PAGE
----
This period is the subject of his short-story collection Wordarrows: Whites and Indians in the New Fur Trade, some of which was inspired by his experiences. His work with homeless and poor Natives may have been the reason Vizenor looked askance at the emerging American Indian Movement (AIM), seeing radical leaders such as Dennis Banksand Clyde Bellecourt as being more concerned with personal publicity than the “real” problems faced by American Indians. Vizenor began working as a staff reporter on the Minneapolis Tribune, quickly rising to become an editorial contributor. He investigated the case of Thomas James White Hawk, convicted of murder. Vizenor’s perspective allowed him to raise difficult questions about the nature of justice in a society dealing with colonized peoples. His work was credited with enabling White Hawk have his death sentence on White Hawk being commuted. During this period Vizenor coined the phrase “cultural schizophrenia” to describe the state of mind of many Natives, who he considered torn between Native and White cultures. His investigative journalism into American Indian activists revealed drug dealing, personal failings, and failures of leadership among some of the movement’s leaders. As a consequence of his articles, he was personally threatened. Beginning teaching full-time at Lake Forest College, Illinois, Vizenor was appointed to set up and run the Native American Studies program at Bemidji State University. Later he became professor of American Indian Studies at the University of Minnesota in Minneapolis (1978–1985). He later satirized the academic world in some of his fiction. During this time he also served as a visiting professor at Tianjin University, China. Vizenor worked and taught for four years at the University of California, Santa Cruz, where he was also Provost of Kresge College. He had an endowed chair for one year at the University of Oklahoma. Vizenor next was appointed as a professor at the University of California, Berkeley. He is professor of American Studies at the University of New Mexico.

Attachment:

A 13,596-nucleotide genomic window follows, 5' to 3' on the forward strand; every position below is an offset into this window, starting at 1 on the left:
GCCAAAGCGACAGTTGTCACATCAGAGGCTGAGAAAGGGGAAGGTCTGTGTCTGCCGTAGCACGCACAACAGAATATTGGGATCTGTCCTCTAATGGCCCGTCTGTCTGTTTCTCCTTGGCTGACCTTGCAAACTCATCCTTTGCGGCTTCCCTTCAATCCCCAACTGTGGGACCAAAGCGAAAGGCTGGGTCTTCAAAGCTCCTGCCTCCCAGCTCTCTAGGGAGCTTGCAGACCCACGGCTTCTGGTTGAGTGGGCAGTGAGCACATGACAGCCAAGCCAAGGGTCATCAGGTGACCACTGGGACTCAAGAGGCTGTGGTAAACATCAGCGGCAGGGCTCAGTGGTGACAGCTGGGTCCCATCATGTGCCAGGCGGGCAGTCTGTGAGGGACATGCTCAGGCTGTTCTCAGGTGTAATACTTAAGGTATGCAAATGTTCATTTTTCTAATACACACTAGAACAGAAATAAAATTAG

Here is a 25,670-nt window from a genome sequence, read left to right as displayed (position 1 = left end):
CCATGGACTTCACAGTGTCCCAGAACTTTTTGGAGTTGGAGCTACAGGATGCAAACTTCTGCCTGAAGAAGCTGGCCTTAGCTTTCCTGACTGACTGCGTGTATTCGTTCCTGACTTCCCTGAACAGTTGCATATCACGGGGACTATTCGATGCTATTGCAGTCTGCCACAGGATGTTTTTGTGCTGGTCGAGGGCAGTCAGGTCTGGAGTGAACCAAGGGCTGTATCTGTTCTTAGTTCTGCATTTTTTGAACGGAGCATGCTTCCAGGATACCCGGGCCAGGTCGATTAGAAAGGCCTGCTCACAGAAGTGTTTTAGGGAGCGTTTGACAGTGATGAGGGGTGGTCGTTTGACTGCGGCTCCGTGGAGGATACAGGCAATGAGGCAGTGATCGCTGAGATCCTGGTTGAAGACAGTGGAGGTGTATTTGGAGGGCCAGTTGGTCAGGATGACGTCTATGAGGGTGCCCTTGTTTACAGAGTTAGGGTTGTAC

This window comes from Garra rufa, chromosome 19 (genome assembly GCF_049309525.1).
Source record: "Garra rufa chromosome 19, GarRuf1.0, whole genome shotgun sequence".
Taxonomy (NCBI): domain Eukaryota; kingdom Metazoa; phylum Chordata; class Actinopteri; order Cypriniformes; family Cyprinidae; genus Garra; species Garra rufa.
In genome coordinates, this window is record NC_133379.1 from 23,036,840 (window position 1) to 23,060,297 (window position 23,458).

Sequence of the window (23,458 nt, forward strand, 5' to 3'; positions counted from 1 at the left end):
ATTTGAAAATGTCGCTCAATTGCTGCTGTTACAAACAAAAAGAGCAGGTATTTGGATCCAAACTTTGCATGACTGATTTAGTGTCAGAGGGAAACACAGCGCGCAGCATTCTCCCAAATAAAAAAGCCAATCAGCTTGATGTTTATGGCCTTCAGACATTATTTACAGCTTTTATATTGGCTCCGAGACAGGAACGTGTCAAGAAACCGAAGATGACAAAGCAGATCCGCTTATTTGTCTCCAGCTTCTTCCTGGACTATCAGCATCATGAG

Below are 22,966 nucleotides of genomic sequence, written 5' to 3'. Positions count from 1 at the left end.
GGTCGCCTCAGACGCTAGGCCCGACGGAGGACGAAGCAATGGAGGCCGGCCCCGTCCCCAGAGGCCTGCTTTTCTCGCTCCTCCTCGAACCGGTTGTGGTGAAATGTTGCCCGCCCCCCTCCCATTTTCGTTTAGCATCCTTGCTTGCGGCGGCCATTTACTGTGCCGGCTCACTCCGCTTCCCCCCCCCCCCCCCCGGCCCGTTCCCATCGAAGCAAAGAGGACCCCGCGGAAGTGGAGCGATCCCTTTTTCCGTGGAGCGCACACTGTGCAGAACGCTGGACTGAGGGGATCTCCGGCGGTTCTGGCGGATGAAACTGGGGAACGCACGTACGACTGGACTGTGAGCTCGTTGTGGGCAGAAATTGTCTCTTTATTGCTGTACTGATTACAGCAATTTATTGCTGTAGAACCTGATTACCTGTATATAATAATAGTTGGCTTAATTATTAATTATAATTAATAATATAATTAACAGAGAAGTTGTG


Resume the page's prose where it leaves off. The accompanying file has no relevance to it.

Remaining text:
Vizenor has published collections of haiku, poems, plays, short stories, translations of traditional tribal tales, screenplays, and many novels. He has been named as a member of the literary movement which Kenneth Lincoln dubbed the Native American Renaissance, a flourishing of literature and art beginning in the mid-20th century. His first novel, Darkness in Saint Louis Bearheart (1978), later revised as Bearheart: The Heirship Chronicles (1990), brought him immediate attention. One of few science fiction novels by a Native American, it portrayed a procession of tribal pilgrims through a surreal, dystopian landscape of an America suffering an environmental apocalypse brought on by white greed for oil. Simultaneously postmodern and deeply traditional, inspired by N. Scott Momaday‘s pioneering works, Vizenor drew on poststructuralist theory and Anishinaabe trickster stories to portray a world in the grip of what he called “terminal creeds” – belief systems incapable of change. In one of the most noted and controversial passages, the character Belladonna Darwin Winter-Catcher proclaims that Natives are better and purer than whites. She is killed with poisoned cookies, purportedly for her promoting racial separatism.